Hannah Gadsby knows she’s made a liar out of herself. At the end of her powerful 2018 special Nanette, the comedian publicly declared she was quitting comedy. But Gatsby’s hourlong dissection of her internalized homophobia and mental health struggles did something the Australia native never saw coming: It became a cultural phenomenon. Almost instantly, Gadsby took a page out of Cher’s handbook and started walking back her claim of retirement. And thank God she did.
Two years after first breaking what she calls “the contract” establishing what an audience expects from a comedy show, Gadsby is back with a new Netflix special, Douglas. And right off the bat, Gadsby is clear that Douglas—named after her dog—is decidedly not a continuation of the themes discussed in Nanette. “If you’re here because of Nanette, why?” she asks at the top of her set. “What the fuck are you expecting from this show? Because I’m sorry, if it’s more trauma, I’m fresh out. Had I known just how wildly popular trauma was going to be in the context of comedy, I might have budgeted my shit a bit better.” Gadsby spends the next ten minutes of Douglas laying out exactly what is to come: some observational humor about her time spent in the United States, a story that takes place in a dog park, a story about a misdiagnosis she blames “squarely on misogyny,” a section she calls “hater-bating,” then a “lecture” that transitions into a section on her autism before ending on a Louis CK joke. None of this is a spoiler because Gadsby literally spells it all out before formally starting her set: “That’s how I’m going to meet your expectations, by adjusting them for you.” If Nanette was about breaking the contract, Douglas is about reestablishing trust under Gadsby’s new terms.
And she delivers on everything she promises. Gadsby transitions from section to section of her 10th comedy tour with an ease that seems almost stream of consciousness. It’s evident that she’s meticulously worked out every word choice and carefully crafted unexpected callbacks of jokes from a half hour earlier, but she also remains flexible, feeding off the crowd’s reactions and even establishing a running joke out of one audience member’s overzealous laughter. Over the course of the hour, Gadsby manages to riff on Taylor Swift, Where’s Waldo, and the Teenage Mutant Ninja Turtles—all in the context of the larger themes around which Douglas is centered.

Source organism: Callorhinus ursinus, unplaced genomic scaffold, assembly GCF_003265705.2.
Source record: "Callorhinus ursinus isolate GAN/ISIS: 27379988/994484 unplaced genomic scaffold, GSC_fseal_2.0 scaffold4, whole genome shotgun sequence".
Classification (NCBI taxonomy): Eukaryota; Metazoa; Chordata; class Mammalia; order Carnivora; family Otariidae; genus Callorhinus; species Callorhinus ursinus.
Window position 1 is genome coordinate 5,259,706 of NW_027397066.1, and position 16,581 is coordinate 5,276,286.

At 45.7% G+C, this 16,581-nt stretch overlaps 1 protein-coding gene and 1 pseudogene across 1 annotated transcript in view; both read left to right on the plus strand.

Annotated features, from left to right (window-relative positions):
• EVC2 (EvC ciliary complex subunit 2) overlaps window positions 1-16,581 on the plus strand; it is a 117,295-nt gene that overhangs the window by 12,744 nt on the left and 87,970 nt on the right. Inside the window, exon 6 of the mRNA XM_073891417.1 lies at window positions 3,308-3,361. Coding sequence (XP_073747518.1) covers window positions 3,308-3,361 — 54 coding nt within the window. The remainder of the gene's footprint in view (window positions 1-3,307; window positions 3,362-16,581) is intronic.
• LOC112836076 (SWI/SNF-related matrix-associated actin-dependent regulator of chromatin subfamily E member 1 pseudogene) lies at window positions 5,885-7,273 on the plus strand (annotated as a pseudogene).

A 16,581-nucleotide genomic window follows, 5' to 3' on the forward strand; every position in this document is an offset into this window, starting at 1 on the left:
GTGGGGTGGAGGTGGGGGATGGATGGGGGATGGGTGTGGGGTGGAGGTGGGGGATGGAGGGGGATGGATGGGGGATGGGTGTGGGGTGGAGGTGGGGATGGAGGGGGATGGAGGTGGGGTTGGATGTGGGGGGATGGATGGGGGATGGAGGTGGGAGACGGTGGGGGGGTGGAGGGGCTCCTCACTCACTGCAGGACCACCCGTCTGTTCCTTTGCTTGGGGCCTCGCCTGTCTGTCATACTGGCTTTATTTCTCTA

In many ways, Gadsby’s special has more in common with John Oliver’s Last Week Tonight than a traditional stand-up show. She starts with the laughs coming a mile a minute, teeing up jokes and then knocking them out the park (or whatever mixed sports metaphor you prefer). But two-thirds of the way through Douglas, Gadsby makes it clear that class is in session. And she doesn’t care that her critics on social media (mostly men who use the hashtag #NotAllMen, she points out) have insisted Nanette was not comedy but rather a “monologue,” “lecture,” “one-woman show,” or “glorified TED Talk.” She doesn’t care what you call Douglas, as long as you listen to what she has to say.
In addition to highlighting the patriarchal nonsense of Renaissance art, the meat of the Douglas “lecture” is pointed at anti-vaxxers. Gadsby welcomes the hate that her pro-vaccinations stance will get her online, though her frustration with the movement seems legitimate rather than a ploy for headlines. As someone who was diagnosed with autism four years ago, she feels uniquely qualified to tell people who don’t believe in vaccinating their children—even those in the audience—to fuck off. Watching this section, even from the safety of your couch, can be uncomfortable, as you know there are definitely anti-vaxxers squirming in their seats somewhere out of frame. (In fact, there are no audience reaction shots at all during Douglas.) But all that is what we’ll likely come to know as signature Gadsby: make ’em laugh, make ’em uneasy, make ’em think, then send them off with a good dig at Louis CK.
Gatsby makes no new declaration of quitting comedy at the end of Douglas, but her special concludes with her placing the mic on the floor and walking offstage. As the credits start to roll, the camera zooms in on the mic alone under a cold blue spotlight. Let’s all just hope she chooses to pick it up again soon.